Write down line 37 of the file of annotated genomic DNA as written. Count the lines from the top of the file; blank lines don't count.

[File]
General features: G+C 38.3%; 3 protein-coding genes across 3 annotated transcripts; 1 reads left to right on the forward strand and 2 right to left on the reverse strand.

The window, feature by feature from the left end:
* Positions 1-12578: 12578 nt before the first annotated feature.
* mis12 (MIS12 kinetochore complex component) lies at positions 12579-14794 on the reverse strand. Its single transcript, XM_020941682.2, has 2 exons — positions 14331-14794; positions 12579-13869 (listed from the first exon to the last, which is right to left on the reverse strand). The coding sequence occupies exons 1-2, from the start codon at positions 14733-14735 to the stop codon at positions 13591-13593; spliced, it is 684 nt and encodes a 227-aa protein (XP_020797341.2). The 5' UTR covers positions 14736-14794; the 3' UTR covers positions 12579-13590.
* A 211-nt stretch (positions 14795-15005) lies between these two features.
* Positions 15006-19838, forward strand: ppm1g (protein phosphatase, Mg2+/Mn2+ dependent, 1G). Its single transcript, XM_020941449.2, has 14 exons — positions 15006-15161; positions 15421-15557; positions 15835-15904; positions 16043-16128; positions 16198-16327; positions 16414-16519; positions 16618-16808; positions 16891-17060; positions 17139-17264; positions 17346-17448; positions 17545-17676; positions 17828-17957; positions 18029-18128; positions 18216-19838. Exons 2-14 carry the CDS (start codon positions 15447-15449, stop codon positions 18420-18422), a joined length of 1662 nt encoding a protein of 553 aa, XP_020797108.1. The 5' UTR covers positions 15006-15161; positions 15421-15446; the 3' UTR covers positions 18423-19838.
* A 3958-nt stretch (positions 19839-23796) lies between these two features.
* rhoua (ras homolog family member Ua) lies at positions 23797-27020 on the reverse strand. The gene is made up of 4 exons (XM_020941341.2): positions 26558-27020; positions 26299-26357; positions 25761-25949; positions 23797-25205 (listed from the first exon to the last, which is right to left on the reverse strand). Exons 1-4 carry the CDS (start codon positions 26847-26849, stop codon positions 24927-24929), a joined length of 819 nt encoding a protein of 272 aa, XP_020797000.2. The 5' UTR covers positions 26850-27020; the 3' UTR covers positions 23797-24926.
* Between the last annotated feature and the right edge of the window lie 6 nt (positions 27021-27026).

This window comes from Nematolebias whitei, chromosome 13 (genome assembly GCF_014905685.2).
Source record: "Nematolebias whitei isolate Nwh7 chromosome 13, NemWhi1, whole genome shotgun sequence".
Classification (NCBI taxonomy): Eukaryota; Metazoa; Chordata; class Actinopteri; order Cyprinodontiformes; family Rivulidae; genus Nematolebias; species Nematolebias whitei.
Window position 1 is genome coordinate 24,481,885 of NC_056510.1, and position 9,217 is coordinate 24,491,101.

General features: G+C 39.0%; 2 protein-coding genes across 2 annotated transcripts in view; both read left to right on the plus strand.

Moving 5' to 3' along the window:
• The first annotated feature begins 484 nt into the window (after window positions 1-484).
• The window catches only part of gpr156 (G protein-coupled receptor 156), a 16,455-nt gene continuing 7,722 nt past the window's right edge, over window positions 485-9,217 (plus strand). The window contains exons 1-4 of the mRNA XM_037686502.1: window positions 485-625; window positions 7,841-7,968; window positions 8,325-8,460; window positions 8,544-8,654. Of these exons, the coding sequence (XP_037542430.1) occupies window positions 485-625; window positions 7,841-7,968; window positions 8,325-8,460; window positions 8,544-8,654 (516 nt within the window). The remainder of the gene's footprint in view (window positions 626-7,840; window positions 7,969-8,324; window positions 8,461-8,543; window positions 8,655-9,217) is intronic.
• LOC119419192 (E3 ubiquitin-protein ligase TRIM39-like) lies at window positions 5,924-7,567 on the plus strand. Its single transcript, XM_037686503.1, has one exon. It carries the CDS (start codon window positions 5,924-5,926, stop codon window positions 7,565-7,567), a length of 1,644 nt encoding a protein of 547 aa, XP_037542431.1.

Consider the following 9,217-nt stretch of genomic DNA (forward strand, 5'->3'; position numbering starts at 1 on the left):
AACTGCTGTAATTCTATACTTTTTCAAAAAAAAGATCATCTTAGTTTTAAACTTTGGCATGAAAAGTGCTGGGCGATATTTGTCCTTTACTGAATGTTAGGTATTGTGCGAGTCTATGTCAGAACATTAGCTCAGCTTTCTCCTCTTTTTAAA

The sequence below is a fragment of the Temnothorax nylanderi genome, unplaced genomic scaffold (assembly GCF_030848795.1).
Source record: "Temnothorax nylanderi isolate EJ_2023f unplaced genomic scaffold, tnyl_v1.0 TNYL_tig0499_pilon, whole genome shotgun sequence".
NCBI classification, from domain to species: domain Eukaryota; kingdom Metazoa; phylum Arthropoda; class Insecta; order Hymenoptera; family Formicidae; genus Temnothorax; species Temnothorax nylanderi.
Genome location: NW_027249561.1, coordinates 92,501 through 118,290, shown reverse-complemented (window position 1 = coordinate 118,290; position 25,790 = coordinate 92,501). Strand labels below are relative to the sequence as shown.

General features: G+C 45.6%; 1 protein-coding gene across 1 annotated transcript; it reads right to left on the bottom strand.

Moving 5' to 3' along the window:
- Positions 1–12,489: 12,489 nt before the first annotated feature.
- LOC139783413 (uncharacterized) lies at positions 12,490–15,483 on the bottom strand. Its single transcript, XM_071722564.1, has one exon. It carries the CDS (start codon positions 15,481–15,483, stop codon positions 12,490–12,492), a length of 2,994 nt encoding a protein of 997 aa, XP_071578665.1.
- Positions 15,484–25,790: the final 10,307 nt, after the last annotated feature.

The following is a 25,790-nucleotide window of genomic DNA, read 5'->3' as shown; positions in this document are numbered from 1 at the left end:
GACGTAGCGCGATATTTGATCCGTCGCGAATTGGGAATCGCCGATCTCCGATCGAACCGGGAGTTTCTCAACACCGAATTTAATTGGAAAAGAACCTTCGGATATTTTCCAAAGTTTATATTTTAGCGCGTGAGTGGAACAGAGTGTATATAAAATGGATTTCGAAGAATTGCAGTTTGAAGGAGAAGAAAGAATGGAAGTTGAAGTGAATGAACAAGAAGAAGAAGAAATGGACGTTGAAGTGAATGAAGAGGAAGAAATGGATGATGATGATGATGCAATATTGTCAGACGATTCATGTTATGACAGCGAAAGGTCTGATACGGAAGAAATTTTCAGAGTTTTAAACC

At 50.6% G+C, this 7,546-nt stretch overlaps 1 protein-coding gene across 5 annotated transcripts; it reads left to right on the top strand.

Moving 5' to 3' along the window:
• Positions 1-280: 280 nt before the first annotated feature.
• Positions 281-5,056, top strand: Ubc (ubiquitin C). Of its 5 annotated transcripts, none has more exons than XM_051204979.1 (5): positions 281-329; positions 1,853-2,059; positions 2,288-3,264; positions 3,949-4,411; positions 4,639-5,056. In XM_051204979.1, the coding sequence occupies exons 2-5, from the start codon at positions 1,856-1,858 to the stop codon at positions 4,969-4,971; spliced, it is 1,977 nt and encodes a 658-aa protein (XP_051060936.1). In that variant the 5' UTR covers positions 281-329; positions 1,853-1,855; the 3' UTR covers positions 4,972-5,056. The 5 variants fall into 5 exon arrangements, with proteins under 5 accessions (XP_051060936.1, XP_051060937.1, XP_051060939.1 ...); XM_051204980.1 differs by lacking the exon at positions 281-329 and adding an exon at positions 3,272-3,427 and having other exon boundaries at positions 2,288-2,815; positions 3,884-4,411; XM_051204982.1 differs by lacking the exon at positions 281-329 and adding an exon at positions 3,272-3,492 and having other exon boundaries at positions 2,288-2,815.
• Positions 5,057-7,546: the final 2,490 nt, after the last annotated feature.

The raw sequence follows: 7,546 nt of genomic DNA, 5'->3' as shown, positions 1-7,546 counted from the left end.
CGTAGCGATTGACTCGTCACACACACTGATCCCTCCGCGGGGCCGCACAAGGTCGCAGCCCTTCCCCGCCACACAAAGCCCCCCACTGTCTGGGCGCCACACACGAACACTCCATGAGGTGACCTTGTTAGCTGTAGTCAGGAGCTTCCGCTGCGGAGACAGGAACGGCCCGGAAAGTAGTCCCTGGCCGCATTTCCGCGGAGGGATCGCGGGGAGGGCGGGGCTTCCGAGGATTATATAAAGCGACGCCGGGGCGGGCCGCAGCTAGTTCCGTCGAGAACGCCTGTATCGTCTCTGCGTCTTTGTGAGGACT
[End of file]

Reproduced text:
The raw sequence follows: 7,546 nt of genomic DNA, 5'->3' as shown, positions 1-7,546 counted from the left end.